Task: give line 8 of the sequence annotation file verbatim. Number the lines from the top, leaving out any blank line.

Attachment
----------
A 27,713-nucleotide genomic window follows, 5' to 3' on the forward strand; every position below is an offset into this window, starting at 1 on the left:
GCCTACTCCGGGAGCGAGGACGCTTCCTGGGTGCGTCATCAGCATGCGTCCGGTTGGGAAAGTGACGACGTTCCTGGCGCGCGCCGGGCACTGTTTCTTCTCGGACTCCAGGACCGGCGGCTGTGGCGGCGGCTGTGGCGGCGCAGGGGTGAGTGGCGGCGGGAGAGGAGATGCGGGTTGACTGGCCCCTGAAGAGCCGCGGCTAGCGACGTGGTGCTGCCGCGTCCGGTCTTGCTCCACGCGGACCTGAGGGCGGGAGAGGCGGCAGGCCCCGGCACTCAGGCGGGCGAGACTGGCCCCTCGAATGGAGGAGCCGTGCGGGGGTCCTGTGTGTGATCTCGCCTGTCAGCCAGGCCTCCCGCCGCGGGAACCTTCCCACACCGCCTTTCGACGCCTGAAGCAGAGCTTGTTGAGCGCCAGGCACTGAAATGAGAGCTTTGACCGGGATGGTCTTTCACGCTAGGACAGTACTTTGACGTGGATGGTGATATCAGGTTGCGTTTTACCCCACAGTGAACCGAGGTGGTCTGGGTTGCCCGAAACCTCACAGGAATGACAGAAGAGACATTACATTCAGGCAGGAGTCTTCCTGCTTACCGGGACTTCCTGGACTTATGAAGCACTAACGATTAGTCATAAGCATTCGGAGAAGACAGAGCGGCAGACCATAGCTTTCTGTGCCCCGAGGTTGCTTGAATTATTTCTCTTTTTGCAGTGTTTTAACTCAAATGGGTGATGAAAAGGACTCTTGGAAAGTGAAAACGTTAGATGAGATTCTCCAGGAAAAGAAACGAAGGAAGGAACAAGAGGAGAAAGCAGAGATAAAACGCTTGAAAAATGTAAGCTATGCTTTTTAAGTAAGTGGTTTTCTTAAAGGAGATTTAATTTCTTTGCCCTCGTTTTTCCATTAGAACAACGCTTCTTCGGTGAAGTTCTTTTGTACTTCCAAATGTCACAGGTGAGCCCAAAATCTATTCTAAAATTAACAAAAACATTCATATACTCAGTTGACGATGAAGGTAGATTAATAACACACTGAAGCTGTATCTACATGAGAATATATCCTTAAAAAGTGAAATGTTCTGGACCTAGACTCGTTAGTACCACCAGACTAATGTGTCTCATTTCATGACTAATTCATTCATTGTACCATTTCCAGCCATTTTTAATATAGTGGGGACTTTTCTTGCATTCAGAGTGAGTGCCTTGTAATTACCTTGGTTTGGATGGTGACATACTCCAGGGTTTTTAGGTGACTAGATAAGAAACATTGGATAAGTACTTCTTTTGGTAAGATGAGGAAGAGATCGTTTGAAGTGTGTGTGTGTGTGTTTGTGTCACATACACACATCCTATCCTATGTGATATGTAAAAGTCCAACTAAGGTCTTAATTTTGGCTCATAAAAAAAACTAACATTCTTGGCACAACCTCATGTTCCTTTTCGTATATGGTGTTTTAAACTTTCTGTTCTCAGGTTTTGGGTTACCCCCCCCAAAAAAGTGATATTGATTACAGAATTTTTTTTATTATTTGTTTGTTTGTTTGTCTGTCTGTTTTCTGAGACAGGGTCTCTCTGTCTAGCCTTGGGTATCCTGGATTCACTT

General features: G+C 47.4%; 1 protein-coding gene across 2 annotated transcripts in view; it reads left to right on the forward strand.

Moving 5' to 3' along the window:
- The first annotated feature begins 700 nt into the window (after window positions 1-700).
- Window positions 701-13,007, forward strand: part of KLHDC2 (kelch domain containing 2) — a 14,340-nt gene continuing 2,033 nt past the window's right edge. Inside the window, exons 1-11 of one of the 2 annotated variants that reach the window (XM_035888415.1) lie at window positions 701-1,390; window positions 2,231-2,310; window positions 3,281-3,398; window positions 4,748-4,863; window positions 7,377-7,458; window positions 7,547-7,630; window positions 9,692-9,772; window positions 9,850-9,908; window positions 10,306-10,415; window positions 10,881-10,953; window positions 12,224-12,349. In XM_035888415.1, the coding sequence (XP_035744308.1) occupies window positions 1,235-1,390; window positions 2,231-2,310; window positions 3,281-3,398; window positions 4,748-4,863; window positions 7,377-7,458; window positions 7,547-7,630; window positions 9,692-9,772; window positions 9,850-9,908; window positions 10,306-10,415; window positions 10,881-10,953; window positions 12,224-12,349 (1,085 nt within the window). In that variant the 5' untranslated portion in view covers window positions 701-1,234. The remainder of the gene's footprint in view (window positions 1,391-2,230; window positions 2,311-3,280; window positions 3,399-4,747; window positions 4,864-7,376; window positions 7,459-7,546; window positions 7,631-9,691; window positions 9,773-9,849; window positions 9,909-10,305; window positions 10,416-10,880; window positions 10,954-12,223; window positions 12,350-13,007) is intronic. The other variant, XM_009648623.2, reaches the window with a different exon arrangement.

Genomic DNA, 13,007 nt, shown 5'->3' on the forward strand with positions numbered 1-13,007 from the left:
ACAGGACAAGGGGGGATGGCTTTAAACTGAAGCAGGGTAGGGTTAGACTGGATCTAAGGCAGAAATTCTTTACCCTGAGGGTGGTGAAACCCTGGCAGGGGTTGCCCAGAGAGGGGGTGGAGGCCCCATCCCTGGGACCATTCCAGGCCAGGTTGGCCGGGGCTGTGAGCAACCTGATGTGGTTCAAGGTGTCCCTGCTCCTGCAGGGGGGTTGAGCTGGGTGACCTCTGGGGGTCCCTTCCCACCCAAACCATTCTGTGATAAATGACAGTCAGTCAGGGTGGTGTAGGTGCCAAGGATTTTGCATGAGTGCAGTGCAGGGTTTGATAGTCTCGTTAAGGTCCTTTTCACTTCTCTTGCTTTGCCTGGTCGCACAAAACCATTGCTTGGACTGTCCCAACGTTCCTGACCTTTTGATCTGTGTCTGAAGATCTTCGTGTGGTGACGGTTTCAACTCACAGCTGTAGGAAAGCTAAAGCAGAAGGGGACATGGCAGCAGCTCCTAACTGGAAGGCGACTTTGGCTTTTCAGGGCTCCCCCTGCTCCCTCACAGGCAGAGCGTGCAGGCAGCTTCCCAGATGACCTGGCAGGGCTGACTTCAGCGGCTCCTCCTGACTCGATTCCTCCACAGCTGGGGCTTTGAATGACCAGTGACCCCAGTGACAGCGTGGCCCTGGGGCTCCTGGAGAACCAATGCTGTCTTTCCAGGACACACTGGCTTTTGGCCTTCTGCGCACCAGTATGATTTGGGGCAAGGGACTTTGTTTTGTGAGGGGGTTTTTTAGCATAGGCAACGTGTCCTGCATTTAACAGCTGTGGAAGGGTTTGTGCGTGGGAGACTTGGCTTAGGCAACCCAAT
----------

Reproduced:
ACAGGACAAGGGGGGATGGCTTTAAACTGAAGCAGGGTAGGGTTAGACTGGATCTAAGGCAGAAATTCTTTACCCTGAGGGTGGTGAAACCCTGGCAGGGGTTGCCCAGAGAGGGGGTGGAGGCCCCATCCCTGGGACCATTCCAGGCCAGGTTGGCCGGGGCTGTGAGCAACCTGATGTGGTTCAAGGTGTCCCTGCTCCTGCAGGGGGGTTGAGCTGGGTGACCTCTGGGGGTCCCTTCCCACCCAAACCATTCTGTGATAAATGACAGTCAGTCAGGGTGGTGTAGGTGCCAAGGATTTTGCATGAGTGCAGTGCAGGGTTTGATAGTCTCGTTAAGGTCCTTTTCACTTCTCTTGCTTTGCCTGGTCGCACAAAACCATTGCTTGGACTGTCCCAACGTTCCTGACCTTTTGATCTGTGTCTGAAGATCTTCGTGTGGTGACGGTTTCAACTCACAGCTGTAGGAAAGCTAAAGCAGAAGGGGACATGGCAGCAGCTCCTAACTGGAAGGCGACTTTGGCTTTTCAGGGCTCCCCCTGCTCCCTCACAGGCAGAGCGTGCAGGCAGCTTCCCAGATGACCTGGCAGGGCTGACTTCAGCGGCTCCTCCTGACTCGATTCCTCCACAGCTGGGGCTTTGAATGACCAGTGACCCCAGTGACAGCGTGGCCCTGGGGCTCCTGGAGAACCAATGCTGTCTTTCCAGGACACACTGGCTTTTGGCCTTCTGCGCACCAGTATGATTTGGGGCAAGGGACTTTGTTTTGTGAGGGGGTTTTTTAGCATAGGCAACGTGTCCTGCATTTAACAGCTGTGGAAGGGTTTGTGCGTGGGAGACTTGGCTTAGGCAACCCAAT